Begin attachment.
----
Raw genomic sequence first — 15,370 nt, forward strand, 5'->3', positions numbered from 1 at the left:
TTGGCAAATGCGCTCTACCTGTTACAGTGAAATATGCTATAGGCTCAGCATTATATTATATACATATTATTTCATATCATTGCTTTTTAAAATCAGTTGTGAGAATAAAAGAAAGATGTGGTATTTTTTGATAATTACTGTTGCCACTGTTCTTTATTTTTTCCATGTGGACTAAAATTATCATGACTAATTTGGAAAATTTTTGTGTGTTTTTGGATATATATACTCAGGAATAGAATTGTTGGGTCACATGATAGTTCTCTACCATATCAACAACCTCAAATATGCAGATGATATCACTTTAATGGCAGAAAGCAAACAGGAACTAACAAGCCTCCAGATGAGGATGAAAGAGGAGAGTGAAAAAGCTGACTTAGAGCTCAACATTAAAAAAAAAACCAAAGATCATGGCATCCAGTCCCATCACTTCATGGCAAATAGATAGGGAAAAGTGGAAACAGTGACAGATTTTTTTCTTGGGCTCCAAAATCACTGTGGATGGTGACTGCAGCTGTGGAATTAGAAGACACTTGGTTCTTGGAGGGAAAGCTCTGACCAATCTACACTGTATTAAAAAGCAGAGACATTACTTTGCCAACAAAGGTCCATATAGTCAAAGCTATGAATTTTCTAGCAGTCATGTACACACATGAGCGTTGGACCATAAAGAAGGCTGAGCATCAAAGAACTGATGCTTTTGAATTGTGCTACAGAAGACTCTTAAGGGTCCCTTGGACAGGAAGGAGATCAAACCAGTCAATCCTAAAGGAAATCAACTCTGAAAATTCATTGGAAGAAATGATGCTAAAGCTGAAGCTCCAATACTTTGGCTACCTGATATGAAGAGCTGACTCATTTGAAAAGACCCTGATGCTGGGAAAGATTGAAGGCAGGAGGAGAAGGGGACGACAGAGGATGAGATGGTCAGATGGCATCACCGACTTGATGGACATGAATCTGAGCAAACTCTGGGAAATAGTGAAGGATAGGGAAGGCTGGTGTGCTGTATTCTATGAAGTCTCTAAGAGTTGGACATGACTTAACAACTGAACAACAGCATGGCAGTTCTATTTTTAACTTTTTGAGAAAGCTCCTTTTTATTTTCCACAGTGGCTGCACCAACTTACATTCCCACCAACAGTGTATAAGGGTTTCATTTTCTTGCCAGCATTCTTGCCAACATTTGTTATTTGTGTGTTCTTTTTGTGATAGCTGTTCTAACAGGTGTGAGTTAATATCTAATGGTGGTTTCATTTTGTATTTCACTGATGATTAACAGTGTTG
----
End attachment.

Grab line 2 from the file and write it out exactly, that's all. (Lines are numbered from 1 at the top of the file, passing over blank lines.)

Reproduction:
TTGGCAAATGCGCTCTACCTGTTACAGTGAAATATGCTATAGGCTCAGCATTATATTATATACATATTATTTCATATCATTGCTTTTTAAAATCAGTTGTGAGAATAAAAGAAAGATGTGGTATTTTTTGATAATTACTGTTGCCACTGTTCTTTATTTTTTCCATGTGGACTAAAATTATCATGACTAATTTGGAAAATTTTTGTGTGTTTTTGGATATATATACTCAGGAATAGAATTGTTGGGTCACATGATAGTTCTCTACCATATCAACAACCTCAAATATGCAGATGATATCACTTTAATGGCAGAAAGCAAACAGGAACTAACAAGCCTCCAGATGAGGATGAAAGAGGAGAGTGAAAAAGCTGACTTAGAGCTCAACATTAAAAAAAAAACCAAAGATCATGGCATCCAGTCCCATCACTTCATGGCAAATAGATAGGGAAAAGTGGAAACAGTGACAGATTTTTTTCTTGGGCTCCAAAATCACTGTGGATGGTGACTGCAGCTGTGGAATTAGAAGACACTTGGTTCTTGGAGGGAAAGCTCTGACCAATCTACACTGTATTAAAAAGCAGAGACATTACTTTGCCAACAAAGGTCCATATAGTCAAAGCTATGAATTTTCTAGCAGTCATGTACACACATGAGCGTTGGACCATAAAGAAGGCTGAGCATCAAAGAACTGATGCTTTTGAATTGTGCTACAGAAGACTCTTAAGGGTCCCTTGGACAGGAAGGAGATCAAACCAGTCAATCCTAAAGGAAATCAACTCTGAAAATTCATTGGAAGAAATGATGCTAAAGCTGAAGCTCCAATACTTTGGCTACCTGATATGAAGAGCTGACTCATTTGAAAAGACCCTGATGCTGGGAAAGATTGAAGGCAGGAGGAGAAGGGGACGACAGAGGATGAGATGGTCAGATGGCATCACCGACTTGATGGACATGAATCTGAGCAAACTCTGGGAAATAGTGAAGGATAGGGAAGGCTGGTGTGCTGTATTCTATGAAGTCTCTAAGAGTTGGACATGACTTAACAACTGAACAACAGCATGGCAGTTCTATTTTTAACTTTTTGAGAAAGCTCCTTTTTATTTTCCACAGTGGCTGCACCAACTTACATTCCCACCAACAGTGTATAAGGGTTTCATTTTCTTGCCAGCATTCTTGCCAACATTTGTTATTTGTGTGTTCTTTTTGTGATAGCTGTTCTAACAGGTGTGAGTTAATATCTAATGGTGGTTTCATTTTGTATTTCACTGATGATTAACAGTGTTG